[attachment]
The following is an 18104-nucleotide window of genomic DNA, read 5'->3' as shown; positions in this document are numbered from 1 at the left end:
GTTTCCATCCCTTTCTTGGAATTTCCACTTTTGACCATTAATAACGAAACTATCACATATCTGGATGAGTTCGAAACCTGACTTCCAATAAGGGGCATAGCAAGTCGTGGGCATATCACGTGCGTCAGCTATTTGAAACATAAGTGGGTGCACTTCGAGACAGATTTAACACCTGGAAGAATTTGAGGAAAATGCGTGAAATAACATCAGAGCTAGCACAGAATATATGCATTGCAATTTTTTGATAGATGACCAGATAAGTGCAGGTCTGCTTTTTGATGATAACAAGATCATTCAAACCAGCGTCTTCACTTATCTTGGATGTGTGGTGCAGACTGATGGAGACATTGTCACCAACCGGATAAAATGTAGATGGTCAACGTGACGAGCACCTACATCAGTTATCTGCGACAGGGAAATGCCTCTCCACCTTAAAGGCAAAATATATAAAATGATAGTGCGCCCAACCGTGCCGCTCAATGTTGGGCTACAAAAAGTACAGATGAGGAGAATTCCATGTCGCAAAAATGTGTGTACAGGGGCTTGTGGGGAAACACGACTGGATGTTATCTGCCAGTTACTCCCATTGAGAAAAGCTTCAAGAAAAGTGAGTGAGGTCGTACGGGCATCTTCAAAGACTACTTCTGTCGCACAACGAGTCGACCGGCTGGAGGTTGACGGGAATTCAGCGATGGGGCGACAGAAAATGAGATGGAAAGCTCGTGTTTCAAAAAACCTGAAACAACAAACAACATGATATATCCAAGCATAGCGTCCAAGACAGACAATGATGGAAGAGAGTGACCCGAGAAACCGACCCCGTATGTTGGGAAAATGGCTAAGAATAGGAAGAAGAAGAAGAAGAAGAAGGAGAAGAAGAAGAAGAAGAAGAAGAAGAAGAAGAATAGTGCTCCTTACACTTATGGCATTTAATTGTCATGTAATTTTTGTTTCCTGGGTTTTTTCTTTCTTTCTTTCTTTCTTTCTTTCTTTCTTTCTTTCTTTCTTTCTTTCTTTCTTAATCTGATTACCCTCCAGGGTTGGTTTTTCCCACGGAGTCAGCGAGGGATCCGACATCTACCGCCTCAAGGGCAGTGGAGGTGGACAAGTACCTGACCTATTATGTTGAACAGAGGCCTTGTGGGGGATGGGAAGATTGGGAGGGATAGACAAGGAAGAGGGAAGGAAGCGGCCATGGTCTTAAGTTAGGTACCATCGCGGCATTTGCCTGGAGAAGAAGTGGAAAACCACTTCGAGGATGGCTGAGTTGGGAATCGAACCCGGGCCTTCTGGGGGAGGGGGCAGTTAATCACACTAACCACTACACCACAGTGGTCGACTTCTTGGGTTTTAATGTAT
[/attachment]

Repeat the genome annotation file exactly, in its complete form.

The following is an 18104-nucleotide window of genomic DNA, read 5'->3' as shown; positions in this document are numbered from 1 at the left end:
GTTTCCATCCCTTTCTTGGAATTTCCACTTTTGACCATTAATAACGAAACTATCACATATCTGGATGAGTTCGAAACCTGACTTCCAATAAGGGGCATAGCAAGTCGTGGGCATATCACGTGCGTCAGCTATTTGAAACATAAGTGGGTGCACTTCGAGACAGATTTAACACCTGGAAGAATTTGAGGAAAATGCGTGAAATAACATCAGAGCTAGCACAGAATATATGCATTGCAATTTTTTGATAGATGACCAGATAAGTGCAGGTCTGCTTTTTGATGATAACAAGATCATTCAAACCAGCGTCTTCACTTATCTTGGATGTGTGGTGCAGACTGATGGAGACATTGTCACCAACCGGATAAAATGTAGATGGTCAACGTGACGAGCACCTACATCAGTTATCTGCGACAGGGAAATGCCTCTCCACCTTAAAGGCAAAATATATAAAATGATAGTGCGCCCAACCGTGCCGCTCAATGTTGGGCTACAAAAAGTACAGATGAGGAGAATTCCATGTCGCAAAAATGTGTGTACAGGGGCTTGTGGGGAAACACGACTGGATGTTATCTGCCAGTTACTCCCATTGAGAAAAGCTTCAAGAAAAGTGAGTGAGGTCGTACGGGCATCTTCAAAGACTACTTCTGTCGCACAACGAGTCGACCGGCTGGAGGTTGACGGGAATTCAGCGATGGGGCGACAGAAAATGAGATGGAAAGCTCGTGTTTCAAAAAACCTGAAACAACAAACAACATGATATATCCAAGCATAGCGTCCAAGACAGACAATGATGGAAGAGAGTGACCCGAGAAACCGACCCCGTATGTTGGGAAAATGGCTAAGAATAGGAAGAAGAAGAAGAAGAAGAAGGAGAAGAAGAAGAAGAAGAAGAAGAAGAAGAAGAATAGTGCTCCTTACACTTATGGCATTTAATTGTCATGTAATTTTTGTTTCCTGGGTTTTTTCTTTCTTTCTTTCTTTCTTTCTTTCTTTCTTTCTTTCTTTCTTTCTTTCTTTCTTAATCTGATTACCCTCCAGGGTTGGTTTTTCCCACGGAGTCAGCGAGGGATCCGACATCTACCGCCTCAAGGGCAGTGGAGGTGGACAAGTACCTGACCTATTATGTTGAACAGAGGCCTTGTGGGGGATGGGAAGATTGGGAGGGATAGACAAGGAAGAGGGAAGGAAGCGGCCATGGTCTTAAGTTAGGTACCATCGCGGCATTTGCCTGGAGAAGAAGTGGAAAACCACTTCGAGGATGGCTGAGTTGGGAATCGAACCCGGGCCTTCTGGGGGAGGGGGCAGTTAATCACACTAACCACTACACCACAGTGGTCGACTTCTTGGGTTTTAATGTAT